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Cellular Transplantation Therapies to Augment Strength and Walking Function

Experimental animal research utilizing stems cells and other cells or tissue to treat severe spinal cord injury is now being translated to human clinical studies. Recent reports have explored the feasibility of using cellular transplantation therapies (autologous bone marrow MSCs or OMA) to help increase function and reduce impairments in people with chronic SCI, but further studies are needed to determine safety, dosage, and timing before these treatments should be offered to patients.

 

Table 21: Cellular Transplantation Therapies to Augment Strength and Walking Function

Author Year; Country
Score
Research Design
ample Size
 

Methods

 

Outcomes

Kishk et al. 2010

Egypt

Case Control

Level 3

N=64

 

Population: Treated Group – 36 males, 7 females; mean (SD) age 31.7(10.4); 12 complete, 31 incomplete SCI

Control Group – 15 males, 5 females; mean (SD) age 33.8(11.8); 3 complete, 17 incomplete SCI

 

Treatment: Monthly intrathecal injection of autologous bone marrow MSCs for 6 months, all participants received 3 rehabilitation therapies per week.

 

Outcome Measures: Trunk muscle assessment, MASS, Functional Ambulation Categories, AIS sensorimotor, motor and sensory scores, lower-limb somatosensory evoked potentials (SSEPS)

1.    A significantly greater proportion of the treatment group showed improved motor scores, but this is not clinically relevant as it was only by 1-2 points in 18/44 participants (48.7(9.1) to 49.3(9.2)).

2.    There were no significant differences between-groups for trunk support, Functional Ambulatory Categories, sensory exam (pin prick), scores, tone, bladder control questionnaire, bowel control, and AIS changes.

3.    1 patient dropped out due to adverse reactions (acute disseminated encephalomyelitis)

 

Lima et al. 2010

Portugal

Pre-post

Level 4

N=20

 

Population: 17 males, 3 females; mean (SD) age 30.2(5.7); 15 patients AIS grade A, 5 patients AIS grad B; all > 1 YPI

 

Treatment: OMA into the area of the SCI a mean of 49 months after injury, with pre-operative rehabilitation (mean (SD) 31.8(6.8) hours/week for 34.7(30) weeks) and post-operative rehabilitation (mean (SD) 32.7(5.2) hours/week for 92(37.6) weeks) with BIONT or robotic BWSTT.

 

Outcome Measures: AIS score and AIS grade, FIM, WISCI

 

1.    Estimated mean change in all ASIA neurological measures (pink prick, light touch, motor arms, motor legs) was statistically significant. ASIA motor legs score improved from 0 to 4.95(7.1) post intervention.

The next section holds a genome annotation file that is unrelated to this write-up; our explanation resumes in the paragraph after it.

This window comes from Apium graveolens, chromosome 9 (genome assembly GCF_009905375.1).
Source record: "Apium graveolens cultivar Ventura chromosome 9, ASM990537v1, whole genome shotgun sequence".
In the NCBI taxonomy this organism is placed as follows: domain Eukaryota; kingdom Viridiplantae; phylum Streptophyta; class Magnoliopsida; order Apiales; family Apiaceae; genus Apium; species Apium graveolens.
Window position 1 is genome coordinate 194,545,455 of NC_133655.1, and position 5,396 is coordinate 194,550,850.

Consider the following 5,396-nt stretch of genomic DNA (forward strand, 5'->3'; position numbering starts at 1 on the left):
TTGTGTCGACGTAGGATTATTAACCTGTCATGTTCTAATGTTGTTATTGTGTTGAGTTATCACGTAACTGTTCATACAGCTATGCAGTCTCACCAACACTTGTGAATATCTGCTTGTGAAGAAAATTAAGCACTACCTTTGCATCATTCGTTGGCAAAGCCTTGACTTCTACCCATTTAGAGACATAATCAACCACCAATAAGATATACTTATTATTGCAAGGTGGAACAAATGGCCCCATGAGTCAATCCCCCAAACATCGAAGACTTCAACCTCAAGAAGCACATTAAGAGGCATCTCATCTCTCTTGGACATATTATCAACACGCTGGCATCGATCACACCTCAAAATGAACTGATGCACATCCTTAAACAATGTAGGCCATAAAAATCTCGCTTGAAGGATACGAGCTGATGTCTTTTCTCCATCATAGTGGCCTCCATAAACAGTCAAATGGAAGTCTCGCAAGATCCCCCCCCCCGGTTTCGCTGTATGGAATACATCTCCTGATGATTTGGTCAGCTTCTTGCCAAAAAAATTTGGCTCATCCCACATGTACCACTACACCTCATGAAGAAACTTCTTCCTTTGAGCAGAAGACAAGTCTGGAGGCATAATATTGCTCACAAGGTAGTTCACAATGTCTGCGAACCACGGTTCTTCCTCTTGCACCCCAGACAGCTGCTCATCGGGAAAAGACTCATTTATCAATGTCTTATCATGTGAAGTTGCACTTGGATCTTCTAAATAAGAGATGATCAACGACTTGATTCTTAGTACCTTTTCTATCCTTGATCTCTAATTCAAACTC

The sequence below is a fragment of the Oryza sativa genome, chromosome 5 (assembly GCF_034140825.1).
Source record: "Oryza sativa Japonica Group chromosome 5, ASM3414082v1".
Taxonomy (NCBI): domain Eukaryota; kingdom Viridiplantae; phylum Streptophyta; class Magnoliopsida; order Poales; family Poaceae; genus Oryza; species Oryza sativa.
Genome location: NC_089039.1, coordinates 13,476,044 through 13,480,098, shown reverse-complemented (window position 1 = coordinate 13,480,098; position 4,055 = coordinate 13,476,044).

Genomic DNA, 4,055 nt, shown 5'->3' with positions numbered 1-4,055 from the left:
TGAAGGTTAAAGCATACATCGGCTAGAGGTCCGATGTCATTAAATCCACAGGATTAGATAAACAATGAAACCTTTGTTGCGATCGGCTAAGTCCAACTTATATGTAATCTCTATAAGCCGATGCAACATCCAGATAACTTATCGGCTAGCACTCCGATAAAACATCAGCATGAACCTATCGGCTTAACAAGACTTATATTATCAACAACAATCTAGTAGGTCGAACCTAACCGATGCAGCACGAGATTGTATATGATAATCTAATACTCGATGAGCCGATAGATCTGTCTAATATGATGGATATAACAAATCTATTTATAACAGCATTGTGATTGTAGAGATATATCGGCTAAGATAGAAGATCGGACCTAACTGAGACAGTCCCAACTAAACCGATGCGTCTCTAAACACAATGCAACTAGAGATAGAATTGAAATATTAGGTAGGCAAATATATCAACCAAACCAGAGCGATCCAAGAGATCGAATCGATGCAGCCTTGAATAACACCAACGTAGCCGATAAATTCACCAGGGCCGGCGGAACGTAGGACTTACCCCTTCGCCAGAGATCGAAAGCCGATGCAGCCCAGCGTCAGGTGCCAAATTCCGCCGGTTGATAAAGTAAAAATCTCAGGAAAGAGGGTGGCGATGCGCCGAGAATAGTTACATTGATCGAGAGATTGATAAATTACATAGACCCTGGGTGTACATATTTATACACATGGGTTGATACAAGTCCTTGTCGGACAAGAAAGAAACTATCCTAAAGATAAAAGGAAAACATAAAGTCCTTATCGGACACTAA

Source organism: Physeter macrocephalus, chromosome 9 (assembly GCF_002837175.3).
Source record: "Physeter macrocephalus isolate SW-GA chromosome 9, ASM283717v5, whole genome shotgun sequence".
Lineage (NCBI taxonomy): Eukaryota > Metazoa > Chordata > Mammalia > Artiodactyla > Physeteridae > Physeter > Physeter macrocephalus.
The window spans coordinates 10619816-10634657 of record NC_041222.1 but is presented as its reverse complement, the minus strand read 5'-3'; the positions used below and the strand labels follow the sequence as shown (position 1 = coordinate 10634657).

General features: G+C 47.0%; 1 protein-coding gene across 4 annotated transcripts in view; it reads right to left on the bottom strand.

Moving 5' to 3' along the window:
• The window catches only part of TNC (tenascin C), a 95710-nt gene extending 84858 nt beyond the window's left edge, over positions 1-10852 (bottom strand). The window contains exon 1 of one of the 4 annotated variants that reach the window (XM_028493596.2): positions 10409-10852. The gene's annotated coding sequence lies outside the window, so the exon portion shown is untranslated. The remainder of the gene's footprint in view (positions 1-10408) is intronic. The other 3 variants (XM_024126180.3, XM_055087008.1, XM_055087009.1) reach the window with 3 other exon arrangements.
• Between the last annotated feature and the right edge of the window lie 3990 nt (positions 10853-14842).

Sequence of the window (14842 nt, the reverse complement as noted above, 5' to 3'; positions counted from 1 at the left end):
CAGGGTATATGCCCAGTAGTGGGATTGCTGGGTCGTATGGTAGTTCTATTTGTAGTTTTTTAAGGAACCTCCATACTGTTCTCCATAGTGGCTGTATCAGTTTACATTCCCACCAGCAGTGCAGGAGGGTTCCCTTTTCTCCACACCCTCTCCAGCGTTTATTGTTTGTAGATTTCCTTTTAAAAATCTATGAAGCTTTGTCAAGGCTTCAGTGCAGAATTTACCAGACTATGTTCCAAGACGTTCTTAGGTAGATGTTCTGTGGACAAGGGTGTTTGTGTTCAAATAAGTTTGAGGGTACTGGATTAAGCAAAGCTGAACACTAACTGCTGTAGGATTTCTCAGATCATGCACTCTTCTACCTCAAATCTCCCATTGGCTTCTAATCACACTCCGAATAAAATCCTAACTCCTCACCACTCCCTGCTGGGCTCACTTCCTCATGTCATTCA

2.    11 patients improved their AIS grades (6 by 2 grades), and 1 patient’s score deteriorated and suffered ARs (aseptic meningitis, spinal cord edema)

3.    9 of the patients with an AIS score of 0 at baseline improved from 4 to 22 at last evaluation.

4.    Of the 13 patients assessed for functional studies, all had improvements on FIM scores (mean (SD) 71(23) to 85(28)) and WISCI scores (0.2(0.4) to 7.4(2.6)).

5.    Patients at facilities focusing on BIONT showed better motor recovery compared with those at facilities focusing on BWSTT.

6.    Voluntary motor potentials of the lower limb muscles were found in 11/20 patients.

Discussion

One case control study investigated the effects of monthly intrathecal injections of MSCs in combination with 6 months of rehabilitation therapies on muscle strength and function (Kishk et al., 2010). There were no differences between groups for functional ambulation, but motor scores were slightly (but significantly) greater in the treatment group. Several patients experienced side effects, including increased spasticity, neuropathic pain, excessive sweating and transient hypertension. One patient withdrew from the study for severe adverse reactions to the treatment. Further studies are needed to establish safety, and controlled studies are needed to determine timing, dose and duration of this intervention.

In a pre-post study, OMA were transplanted into the site of injury in persons with chronic complete or motor-complete SCI (Lima et al., 2010). Patients then underwent locomotor training (either robotic assisted treadmill training or assisted overground walking training). Functional Independence Measure and Walking Index for Spinal Cord Injury scores improved in 13 participants tested, and this improvement correlated with increases in leg strength. Five of twenty patients experienced adverse events, where one patient developed aseptic meningitis and another developed irritable bowel syndrome. Other adverse events were easily treated or resolved on their own. Randomized controlled trials are necessary to further show efficacy of this treatment.